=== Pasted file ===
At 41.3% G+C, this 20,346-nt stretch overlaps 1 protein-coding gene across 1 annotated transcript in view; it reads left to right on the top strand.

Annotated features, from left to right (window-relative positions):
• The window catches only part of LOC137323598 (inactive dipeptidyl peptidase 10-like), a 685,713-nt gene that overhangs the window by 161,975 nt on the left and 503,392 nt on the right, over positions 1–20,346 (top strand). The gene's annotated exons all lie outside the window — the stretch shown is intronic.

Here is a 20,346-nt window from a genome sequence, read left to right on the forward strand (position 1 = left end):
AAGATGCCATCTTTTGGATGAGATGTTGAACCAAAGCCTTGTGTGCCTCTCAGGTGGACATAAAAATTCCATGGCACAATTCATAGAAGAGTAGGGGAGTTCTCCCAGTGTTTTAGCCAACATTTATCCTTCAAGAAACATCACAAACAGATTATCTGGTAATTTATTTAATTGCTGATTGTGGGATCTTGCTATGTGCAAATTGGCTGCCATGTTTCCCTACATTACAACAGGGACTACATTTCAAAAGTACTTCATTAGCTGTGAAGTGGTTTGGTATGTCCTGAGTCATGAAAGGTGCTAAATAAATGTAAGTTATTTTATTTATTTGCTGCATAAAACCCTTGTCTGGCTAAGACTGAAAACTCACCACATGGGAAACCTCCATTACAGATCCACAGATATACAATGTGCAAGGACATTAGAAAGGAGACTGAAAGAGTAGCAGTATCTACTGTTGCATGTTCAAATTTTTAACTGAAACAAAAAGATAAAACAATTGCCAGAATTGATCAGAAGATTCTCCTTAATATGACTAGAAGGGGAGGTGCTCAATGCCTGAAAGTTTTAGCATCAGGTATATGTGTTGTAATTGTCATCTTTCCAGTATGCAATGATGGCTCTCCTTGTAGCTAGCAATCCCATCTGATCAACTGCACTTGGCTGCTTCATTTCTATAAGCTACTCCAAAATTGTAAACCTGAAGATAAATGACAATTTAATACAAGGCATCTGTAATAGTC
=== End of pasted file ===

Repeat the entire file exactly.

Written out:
At 41.3% G+C, this 20,346-nt stretch overlaps 1 protein-coding gene across 1 annotated transcript in view; it reads left to right on the top strand.

Annotated features, from left to right (window-relative positions):
• The window catches only part of LOC137323598 (inactive dipeptidyl peptidase 10-like), a 685,713-nt gene that overhangs the window by 161,975 nt on the left and 503,392 nt on the right, over positions 1–20,346 (top strand). The gene's annotated exons all lie outside the window — the stretch shown is intronic.

Here is a 20,346-nt window from a genome sequence, read left to right on the forward strand (position 1 = left end):
AAGATGCCATCTTTTGGATGAGATGTTGAACCAAAGCCTTGTGTGCCTCTCAGGTGGACATAAAAATTCCATGGCACAATTCATAGAAGAGTAGGGGAGTTCTCCCAGTGTTTTAGCCAACATTTATCCTTCAAGAAACATCACAAACAGATTATCTGGTAATTTATTTAATTGCTGATTGTGGGATCTTGCTATGTGCAAATTGGCTGCCATGTTTCCCTACATTACAACAGGGACTACATTTCAAAAGTACTTCATTAGCTGTGAAGTGGTTTGGTATGTCCTGAGTCATGAAAGGTGCTAAATAAATGTAAGTTATTTTATTTATTTGCTGCATAAAACCCTTGTCTGGCTAAGACTGAAAACTCACCACATGGGAAACCTCCATTACAGATCCACAGATATACAATGTGCAAGGACATTAGAAAGGAGACTGAAAGAGTAGCAGTATCTACTGTTGCATGTTCAAATTTTTAACTGAAACAAAAAGATAAAACAATTGCCAGAATTGATCAGAAGATTCTCCTTAATATGACTAGAAGGGGAGGTGCTCAATGCCTGAAAGTTTTAGCATCAGGTATATGTGTTGTAATTGTCATCTTTCCAGTATGCAATGATGGCTCTCCTTGTAGCTAGCAATCCCATCTGATCAACTGCACTTGGCTGCTTCATTTCTATAAGCTACTCCAAAATTGTAAACCTGAAGATAAATGACAATTTAATACAAGGCATCTGTAATAGTC